Synopses & Reviews
Two imposing literary figures are at the center of this captivating novel: the celebrated Shirley Jackson, best known for her short story The Lottery,” and her husband, Stanley Edgar Hyman, a literary critic and professor at Bennington College. When a young graduate student and his pregnant wifeFred and Rose Nemsermove into Shirley and Stanleys home in the fall of 1964, they are quickly cast under the magnetic spell of their brilliant and proudly unconventional hosts.
While Fred becomes preoccupied with his teaching schedule, Rose forms an unlikely, turbulent friendship with the troubled and unpredictable Shirley. Fascinated by the Hymans volatile marriage and inexplicable drawn to the darkly enigmatic author, Rose nonetheless senses something amisssomething to do with nightly unanswered phone calls and inscrutable accounts of a long-missing female student. Chillingly atmospheric and evocative of Jacksons own classic stories, Shirley is an elegant thriller with one of Americas greatest horror writers at its heart.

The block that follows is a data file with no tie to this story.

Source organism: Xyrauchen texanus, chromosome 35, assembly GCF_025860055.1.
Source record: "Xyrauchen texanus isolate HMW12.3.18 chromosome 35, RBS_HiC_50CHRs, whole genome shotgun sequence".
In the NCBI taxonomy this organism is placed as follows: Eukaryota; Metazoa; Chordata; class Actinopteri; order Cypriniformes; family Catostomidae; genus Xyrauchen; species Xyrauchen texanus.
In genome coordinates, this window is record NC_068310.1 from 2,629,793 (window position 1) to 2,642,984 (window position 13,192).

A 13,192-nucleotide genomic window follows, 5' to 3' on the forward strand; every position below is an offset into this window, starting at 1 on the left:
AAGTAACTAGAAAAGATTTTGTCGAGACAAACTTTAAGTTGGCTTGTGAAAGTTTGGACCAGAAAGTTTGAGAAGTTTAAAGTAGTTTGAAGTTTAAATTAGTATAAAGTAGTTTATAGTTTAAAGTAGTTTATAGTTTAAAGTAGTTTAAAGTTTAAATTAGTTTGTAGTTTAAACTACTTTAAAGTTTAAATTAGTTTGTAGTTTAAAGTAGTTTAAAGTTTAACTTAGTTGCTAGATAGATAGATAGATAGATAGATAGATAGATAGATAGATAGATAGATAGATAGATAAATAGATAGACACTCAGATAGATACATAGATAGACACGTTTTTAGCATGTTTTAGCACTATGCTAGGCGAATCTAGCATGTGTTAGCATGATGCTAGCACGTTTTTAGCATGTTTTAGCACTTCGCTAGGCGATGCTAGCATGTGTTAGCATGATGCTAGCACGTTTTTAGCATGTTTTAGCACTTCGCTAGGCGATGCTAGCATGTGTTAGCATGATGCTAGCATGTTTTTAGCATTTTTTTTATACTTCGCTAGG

This modern American play watches an evening with two couples and the lies they fabricate about themselves to keep on living. It is a vicious and haunting drama.
“Twelve times a week,” answered Uta Hagen, when asked how often she’d like to play Martha in Who’s Afraid of Virginia Woolf? Like her, audiences and critics alike could not get enough of Edward Albee’s masterful play. A dark comedy, it portrays husband and wife George and Martha in a searing night of dangerous fun and games. By the evening’s end, a stunning, almost unbearable revelation provides a climax that has shocked audiences for years. With the play’s razor-sharp dialogue and the stripping away of social pretense, Newsweek rightly foresaw Who’s Afraid of Virginia Woolf? as “a brilliantly original work of art—an excoriating theatrical experience, surging with shocks of recognition and dramatic fire [that] will be igniting Broadway for some time to come.”
About the Author
Edward Albee, the American dramatist, was born in 1928. He has written and directed some of the best plays in contemporary American theatre and three of his plays: A Delicate Balance, Seascape and Three Tall Women have received Pulitzer Prizes. His most famous play, Who's Afraid of Virginia Woolf? won the New York Drama Critics Circle Award for Best Play. His other plays include The Zoo Story, The Death of Bessie Smith, The Sandbox, The American Dream, Tiny Alice, All Over, Listening, The Lady from Dubuque, The Man Who Had Three Arms, Finding the Sun, Fragments, Marriage Play and The Lorca Play.